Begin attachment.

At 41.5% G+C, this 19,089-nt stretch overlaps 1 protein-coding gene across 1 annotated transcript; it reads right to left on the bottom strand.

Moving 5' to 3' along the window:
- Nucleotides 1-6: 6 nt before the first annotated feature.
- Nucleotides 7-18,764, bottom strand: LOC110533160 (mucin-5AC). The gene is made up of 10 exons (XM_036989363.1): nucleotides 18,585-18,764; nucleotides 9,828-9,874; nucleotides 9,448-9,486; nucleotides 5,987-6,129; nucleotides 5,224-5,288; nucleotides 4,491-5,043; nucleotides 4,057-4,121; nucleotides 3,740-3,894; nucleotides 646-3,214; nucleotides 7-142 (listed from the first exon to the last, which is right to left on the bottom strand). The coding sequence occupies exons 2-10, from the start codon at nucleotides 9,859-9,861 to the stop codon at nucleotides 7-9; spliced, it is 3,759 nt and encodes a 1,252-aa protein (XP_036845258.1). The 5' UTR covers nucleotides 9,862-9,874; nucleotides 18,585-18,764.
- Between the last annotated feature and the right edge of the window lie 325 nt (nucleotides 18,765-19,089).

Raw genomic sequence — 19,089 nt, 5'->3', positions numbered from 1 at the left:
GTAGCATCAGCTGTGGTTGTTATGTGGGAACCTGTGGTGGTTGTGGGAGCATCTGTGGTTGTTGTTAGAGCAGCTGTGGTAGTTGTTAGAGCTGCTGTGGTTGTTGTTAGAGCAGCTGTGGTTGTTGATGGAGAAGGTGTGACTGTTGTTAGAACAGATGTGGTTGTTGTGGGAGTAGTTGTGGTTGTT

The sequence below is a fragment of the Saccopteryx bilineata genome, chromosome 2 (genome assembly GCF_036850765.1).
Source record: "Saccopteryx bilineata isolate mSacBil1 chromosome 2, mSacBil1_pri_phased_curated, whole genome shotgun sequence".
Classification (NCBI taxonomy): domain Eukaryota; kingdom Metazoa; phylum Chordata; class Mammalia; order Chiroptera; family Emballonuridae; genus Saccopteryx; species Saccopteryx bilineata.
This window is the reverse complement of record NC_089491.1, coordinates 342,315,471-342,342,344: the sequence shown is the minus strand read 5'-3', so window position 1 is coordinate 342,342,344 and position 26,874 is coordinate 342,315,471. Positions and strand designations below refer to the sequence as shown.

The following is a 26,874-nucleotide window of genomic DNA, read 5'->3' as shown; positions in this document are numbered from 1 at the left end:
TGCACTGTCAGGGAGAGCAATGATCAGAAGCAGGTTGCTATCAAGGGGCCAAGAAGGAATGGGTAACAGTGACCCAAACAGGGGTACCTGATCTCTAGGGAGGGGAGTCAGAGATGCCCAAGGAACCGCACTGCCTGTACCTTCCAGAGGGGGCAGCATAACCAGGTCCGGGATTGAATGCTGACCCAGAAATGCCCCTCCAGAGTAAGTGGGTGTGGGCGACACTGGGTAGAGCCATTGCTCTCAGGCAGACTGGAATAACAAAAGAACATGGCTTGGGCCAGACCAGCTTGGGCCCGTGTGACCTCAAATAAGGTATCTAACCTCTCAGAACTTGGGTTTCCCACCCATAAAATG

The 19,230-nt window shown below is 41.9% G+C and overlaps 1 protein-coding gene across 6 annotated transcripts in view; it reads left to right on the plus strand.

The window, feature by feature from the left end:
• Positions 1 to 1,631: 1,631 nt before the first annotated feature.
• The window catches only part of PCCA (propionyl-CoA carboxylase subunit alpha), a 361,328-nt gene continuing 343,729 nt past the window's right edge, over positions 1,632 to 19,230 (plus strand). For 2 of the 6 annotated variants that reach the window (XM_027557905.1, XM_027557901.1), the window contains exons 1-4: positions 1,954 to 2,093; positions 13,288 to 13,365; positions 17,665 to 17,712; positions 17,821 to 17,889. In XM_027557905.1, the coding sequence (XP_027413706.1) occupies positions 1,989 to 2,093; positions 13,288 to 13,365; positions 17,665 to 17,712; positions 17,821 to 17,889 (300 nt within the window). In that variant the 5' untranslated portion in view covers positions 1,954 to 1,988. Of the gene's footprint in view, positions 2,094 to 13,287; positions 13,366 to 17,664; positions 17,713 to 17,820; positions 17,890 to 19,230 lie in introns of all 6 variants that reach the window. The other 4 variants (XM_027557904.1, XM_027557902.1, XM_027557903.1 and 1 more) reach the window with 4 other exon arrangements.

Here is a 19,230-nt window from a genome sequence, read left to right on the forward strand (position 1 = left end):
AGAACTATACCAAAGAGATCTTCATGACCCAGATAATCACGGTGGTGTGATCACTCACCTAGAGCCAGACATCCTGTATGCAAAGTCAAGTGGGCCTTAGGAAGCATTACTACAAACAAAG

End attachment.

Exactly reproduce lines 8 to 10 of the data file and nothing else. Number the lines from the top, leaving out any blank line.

The sequence below is a fragment of the Saccopteryx bilineata genome, chromosome 2 (genome assembly GCF_036850765.1).
Source record: "Saccopteryx bilineata isolate mSacBil1 chromosome 2, mSacBil1_pri_phased_curated, whole genome shotgun sequence".
Classification (NCBI taxonomy): domain Eukaryota; kingdom Metazoa; phylum Chordata; class Mammalia; order Chiroptera; family Emballonuridae; genus Saccopteryx; species Saccopteryx bilineata.